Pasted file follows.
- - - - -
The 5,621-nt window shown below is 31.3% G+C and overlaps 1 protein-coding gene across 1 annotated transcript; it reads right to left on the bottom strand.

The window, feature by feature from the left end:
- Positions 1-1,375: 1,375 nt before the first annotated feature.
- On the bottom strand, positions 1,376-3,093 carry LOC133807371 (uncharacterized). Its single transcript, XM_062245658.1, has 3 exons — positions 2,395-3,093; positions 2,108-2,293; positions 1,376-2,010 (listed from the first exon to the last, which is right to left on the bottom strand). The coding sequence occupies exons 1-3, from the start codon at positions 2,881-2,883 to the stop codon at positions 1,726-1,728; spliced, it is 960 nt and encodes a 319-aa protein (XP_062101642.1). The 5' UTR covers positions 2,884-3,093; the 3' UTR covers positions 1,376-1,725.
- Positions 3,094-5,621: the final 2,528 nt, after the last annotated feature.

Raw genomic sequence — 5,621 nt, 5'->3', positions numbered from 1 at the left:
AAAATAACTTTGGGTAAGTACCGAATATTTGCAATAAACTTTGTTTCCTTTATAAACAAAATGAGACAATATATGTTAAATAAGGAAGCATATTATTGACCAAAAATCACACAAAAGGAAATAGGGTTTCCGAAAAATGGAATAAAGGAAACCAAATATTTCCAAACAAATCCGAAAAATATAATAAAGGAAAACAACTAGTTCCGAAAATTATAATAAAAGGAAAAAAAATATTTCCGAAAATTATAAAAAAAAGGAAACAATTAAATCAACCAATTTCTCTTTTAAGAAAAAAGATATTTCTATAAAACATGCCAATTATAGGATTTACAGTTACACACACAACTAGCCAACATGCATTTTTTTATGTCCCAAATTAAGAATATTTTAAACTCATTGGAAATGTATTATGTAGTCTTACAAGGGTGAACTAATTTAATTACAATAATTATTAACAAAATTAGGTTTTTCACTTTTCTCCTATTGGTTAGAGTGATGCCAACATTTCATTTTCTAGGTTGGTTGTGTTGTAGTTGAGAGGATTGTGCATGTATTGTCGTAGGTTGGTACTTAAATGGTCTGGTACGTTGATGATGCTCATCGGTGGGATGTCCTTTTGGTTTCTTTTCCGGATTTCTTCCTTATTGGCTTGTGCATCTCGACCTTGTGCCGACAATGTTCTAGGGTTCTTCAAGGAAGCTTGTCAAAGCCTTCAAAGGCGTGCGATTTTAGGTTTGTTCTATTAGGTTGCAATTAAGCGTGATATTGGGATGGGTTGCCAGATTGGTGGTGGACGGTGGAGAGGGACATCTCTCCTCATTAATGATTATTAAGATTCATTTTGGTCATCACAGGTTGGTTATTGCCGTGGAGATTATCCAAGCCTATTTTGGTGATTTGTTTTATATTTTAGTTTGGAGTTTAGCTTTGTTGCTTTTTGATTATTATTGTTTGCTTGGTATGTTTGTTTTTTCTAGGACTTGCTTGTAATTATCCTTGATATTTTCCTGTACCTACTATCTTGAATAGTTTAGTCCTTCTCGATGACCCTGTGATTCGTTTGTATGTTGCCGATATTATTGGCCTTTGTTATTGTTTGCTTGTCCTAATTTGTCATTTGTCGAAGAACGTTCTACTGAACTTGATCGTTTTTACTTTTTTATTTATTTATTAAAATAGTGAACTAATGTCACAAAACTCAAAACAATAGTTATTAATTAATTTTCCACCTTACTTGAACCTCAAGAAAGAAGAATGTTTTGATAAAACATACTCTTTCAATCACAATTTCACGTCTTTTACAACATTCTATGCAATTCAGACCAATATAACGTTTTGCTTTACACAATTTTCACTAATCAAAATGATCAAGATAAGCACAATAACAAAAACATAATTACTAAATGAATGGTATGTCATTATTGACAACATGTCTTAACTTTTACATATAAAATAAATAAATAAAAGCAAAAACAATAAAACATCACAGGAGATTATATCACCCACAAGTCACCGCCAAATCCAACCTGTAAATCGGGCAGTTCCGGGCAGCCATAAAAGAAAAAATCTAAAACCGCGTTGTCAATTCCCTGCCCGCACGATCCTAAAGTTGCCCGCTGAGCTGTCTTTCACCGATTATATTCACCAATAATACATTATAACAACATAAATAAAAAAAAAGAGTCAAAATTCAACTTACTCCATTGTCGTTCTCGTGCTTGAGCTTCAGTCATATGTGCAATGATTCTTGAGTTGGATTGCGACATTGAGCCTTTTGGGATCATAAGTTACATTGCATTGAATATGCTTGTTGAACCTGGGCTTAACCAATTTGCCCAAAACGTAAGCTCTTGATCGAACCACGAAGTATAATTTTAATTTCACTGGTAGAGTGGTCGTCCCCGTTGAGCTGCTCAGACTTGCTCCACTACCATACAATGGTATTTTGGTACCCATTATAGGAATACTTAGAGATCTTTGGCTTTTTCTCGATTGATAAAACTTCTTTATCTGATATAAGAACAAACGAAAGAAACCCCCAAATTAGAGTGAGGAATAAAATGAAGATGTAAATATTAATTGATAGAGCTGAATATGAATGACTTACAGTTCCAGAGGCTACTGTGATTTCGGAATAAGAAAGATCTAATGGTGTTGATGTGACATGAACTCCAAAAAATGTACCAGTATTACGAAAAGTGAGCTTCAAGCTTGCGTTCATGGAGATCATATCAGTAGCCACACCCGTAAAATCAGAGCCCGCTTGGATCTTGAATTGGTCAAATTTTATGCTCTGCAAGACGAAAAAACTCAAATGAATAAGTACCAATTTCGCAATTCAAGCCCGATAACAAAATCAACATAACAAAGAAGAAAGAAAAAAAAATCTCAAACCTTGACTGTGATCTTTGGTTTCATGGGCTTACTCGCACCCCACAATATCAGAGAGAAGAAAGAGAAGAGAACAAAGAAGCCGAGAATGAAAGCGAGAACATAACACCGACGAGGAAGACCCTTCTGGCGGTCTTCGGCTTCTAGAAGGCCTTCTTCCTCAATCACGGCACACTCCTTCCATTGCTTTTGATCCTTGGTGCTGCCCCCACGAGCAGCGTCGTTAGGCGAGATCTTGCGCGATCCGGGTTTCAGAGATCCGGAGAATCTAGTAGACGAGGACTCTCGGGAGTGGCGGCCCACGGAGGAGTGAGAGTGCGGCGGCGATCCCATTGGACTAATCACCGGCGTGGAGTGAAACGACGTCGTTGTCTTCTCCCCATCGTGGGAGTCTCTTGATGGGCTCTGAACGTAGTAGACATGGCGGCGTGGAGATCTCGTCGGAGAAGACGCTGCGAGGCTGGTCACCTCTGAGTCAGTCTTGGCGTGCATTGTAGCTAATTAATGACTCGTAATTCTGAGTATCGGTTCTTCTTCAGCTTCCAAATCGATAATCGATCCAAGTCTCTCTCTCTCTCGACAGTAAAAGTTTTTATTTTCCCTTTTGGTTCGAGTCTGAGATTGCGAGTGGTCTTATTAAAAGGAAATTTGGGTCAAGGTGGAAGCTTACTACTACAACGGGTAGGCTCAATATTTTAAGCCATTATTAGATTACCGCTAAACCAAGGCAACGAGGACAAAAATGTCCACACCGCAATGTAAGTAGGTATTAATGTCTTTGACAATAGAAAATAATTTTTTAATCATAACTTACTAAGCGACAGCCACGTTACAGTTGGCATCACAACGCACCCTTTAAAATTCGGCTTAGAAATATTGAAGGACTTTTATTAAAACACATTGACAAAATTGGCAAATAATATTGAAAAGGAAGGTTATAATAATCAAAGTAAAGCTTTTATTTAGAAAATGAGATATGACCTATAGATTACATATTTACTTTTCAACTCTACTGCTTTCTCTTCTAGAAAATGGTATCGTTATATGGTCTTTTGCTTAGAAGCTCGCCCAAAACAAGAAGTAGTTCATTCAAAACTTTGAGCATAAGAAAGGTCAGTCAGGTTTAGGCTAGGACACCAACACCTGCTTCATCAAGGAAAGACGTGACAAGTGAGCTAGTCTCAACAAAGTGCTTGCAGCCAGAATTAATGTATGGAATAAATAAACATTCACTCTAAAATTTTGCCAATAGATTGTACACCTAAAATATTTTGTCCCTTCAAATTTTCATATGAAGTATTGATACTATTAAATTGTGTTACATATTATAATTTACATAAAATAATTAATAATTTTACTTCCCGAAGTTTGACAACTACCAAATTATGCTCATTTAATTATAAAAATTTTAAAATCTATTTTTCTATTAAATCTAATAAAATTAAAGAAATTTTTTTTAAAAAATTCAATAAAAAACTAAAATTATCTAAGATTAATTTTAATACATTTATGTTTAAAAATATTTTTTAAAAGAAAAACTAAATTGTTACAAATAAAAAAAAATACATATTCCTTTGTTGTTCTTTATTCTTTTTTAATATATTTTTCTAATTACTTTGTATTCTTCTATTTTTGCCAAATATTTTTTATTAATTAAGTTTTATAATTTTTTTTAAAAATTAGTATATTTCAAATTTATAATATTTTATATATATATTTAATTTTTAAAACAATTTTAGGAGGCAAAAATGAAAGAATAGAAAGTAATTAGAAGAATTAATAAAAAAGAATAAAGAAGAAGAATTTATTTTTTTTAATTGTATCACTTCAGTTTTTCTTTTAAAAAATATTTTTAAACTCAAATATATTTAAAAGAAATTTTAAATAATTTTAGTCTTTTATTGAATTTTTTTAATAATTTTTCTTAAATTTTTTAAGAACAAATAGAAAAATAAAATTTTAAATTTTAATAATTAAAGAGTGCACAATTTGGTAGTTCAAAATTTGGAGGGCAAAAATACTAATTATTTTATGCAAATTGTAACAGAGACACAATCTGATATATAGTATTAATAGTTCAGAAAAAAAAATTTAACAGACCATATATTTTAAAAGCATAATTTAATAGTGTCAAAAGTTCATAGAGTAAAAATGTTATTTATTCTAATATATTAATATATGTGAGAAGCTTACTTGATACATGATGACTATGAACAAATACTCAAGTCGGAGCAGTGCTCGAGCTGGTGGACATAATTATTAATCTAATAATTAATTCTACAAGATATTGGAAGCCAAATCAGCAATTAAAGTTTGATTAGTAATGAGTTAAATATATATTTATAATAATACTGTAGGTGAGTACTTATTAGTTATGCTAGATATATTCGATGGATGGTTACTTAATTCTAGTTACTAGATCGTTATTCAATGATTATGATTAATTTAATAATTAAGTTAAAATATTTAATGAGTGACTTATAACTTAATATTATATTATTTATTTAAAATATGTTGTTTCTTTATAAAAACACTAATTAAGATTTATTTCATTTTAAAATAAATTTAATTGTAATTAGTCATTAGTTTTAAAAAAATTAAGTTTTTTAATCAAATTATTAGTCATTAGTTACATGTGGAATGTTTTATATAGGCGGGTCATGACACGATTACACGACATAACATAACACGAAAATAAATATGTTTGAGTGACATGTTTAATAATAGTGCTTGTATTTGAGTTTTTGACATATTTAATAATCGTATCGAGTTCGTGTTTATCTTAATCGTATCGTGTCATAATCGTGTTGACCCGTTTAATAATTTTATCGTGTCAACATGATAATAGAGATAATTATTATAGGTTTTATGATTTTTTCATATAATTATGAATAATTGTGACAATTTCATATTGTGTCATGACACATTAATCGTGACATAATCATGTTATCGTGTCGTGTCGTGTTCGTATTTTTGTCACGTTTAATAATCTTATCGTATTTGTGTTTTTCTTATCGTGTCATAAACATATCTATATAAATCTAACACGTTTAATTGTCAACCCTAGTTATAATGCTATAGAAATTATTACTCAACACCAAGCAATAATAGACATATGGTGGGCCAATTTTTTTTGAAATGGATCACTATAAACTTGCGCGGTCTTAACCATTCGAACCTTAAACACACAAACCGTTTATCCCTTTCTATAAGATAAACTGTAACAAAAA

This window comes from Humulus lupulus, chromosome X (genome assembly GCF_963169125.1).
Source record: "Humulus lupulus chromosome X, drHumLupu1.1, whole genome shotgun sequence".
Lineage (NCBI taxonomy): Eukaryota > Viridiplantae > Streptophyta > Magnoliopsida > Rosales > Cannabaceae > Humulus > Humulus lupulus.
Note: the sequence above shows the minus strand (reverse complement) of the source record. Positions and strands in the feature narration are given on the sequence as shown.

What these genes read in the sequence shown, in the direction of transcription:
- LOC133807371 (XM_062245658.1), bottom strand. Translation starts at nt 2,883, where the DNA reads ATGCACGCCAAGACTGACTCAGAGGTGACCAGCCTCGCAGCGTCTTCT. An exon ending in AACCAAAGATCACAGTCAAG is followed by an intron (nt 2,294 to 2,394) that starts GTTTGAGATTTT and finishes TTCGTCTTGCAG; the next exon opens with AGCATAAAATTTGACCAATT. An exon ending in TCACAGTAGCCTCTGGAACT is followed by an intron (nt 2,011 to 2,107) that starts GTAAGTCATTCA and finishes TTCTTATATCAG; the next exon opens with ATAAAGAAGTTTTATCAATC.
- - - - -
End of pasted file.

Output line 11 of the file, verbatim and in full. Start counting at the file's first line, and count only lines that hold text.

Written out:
Note: the sequence above shows the minus strand (reverse complement) of the source record. Positions and strands in the feature narration are given on the sequence as shown.